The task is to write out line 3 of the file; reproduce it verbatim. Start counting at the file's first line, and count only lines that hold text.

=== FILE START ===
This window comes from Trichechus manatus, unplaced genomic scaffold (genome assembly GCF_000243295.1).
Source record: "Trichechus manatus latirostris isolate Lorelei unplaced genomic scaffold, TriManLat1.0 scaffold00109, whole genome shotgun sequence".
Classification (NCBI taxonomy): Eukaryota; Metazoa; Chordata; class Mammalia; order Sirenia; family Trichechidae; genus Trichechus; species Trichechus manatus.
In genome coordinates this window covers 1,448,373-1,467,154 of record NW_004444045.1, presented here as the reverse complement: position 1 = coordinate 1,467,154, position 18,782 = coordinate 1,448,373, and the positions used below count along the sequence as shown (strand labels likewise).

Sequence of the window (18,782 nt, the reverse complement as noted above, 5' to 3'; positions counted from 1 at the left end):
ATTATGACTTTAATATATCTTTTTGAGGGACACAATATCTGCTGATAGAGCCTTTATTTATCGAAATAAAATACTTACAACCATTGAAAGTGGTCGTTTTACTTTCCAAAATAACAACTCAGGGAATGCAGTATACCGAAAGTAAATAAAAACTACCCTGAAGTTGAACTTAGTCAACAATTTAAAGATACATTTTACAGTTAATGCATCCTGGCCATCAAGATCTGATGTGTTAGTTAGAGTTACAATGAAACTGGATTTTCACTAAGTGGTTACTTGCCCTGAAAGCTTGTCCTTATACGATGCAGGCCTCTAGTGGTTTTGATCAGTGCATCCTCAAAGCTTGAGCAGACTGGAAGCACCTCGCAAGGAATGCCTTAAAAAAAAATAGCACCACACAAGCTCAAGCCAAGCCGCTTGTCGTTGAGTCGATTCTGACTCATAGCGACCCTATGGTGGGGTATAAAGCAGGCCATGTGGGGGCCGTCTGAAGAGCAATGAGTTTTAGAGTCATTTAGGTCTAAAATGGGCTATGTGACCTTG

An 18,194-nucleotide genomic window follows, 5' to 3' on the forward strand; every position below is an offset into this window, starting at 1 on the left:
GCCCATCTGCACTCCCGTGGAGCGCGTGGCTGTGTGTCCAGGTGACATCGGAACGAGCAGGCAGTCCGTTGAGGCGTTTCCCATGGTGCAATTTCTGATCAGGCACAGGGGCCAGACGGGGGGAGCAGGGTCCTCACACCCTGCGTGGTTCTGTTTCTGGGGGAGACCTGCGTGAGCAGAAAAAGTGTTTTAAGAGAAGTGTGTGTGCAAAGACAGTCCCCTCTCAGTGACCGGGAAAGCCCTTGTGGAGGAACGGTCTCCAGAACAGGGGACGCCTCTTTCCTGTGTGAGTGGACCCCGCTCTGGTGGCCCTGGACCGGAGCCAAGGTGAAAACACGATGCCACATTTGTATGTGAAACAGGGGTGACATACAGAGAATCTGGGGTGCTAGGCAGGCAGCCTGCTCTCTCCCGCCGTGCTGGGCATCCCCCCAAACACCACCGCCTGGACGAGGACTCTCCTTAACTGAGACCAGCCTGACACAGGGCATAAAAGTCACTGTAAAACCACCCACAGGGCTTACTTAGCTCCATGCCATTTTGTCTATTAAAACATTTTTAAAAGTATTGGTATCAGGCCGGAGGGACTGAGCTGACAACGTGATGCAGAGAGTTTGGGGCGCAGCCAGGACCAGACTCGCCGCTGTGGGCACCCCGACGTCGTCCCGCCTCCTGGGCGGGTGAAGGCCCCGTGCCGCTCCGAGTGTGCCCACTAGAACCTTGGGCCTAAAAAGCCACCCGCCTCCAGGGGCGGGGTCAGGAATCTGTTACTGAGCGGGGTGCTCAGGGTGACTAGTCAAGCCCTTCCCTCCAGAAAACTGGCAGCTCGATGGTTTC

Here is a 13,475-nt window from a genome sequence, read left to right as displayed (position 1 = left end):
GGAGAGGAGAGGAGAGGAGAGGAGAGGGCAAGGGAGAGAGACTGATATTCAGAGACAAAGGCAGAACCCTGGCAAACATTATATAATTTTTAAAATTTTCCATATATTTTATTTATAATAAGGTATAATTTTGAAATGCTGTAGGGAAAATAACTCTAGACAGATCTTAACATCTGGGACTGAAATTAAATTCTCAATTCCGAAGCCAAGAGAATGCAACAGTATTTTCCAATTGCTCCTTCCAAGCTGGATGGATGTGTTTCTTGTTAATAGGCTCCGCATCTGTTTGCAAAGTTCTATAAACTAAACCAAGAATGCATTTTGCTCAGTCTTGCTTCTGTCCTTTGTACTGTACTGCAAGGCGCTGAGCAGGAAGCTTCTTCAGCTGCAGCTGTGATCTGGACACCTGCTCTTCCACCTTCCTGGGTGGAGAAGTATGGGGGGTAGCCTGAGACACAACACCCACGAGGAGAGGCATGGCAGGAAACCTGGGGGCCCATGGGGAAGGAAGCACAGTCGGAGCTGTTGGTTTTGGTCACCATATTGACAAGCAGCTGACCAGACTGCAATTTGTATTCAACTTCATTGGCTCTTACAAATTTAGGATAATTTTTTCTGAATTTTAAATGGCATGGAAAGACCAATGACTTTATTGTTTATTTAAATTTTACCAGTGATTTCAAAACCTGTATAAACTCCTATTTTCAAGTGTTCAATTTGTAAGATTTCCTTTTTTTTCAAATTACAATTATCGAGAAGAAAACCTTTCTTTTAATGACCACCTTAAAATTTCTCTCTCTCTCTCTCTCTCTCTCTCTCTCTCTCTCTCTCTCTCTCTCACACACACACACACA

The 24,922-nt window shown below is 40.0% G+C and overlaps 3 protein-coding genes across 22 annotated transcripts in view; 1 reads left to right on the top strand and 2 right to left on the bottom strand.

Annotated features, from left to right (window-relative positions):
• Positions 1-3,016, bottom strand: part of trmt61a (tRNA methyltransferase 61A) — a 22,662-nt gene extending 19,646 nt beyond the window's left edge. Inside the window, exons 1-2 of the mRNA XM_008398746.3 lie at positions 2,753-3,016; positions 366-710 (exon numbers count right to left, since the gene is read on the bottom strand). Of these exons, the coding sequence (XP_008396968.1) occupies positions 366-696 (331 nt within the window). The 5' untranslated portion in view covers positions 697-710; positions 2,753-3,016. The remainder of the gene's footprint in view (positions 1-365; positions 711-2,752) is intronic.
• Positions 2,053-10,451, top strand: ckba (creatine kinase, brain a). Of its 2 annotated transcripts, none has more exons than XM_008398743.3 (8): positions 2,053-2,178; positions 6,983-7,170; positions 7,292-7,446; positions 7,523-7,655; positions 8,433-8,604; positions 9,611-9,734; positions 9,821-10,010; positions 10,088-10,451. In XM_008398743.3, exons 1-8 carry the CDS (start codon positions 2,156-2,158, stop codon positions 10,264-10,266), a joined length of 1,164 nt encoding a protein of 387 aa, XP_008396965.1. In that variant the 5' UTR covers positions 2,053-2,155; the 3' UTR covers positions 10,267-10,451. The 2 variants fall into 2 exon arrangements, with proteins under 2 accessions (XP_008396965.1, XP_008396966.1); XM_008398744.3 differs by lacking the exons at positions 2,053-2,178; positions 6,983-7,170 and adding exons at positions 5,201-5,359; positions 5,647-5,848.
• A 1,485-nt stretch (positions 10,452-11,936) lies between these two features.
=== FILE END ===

Classification (NCBI taxonomy): Eukaryota; Metazoa; Chordata; class Mammalia; order Sirenia; family Trichechidae; genus Trichechus; species Trichechus manatus.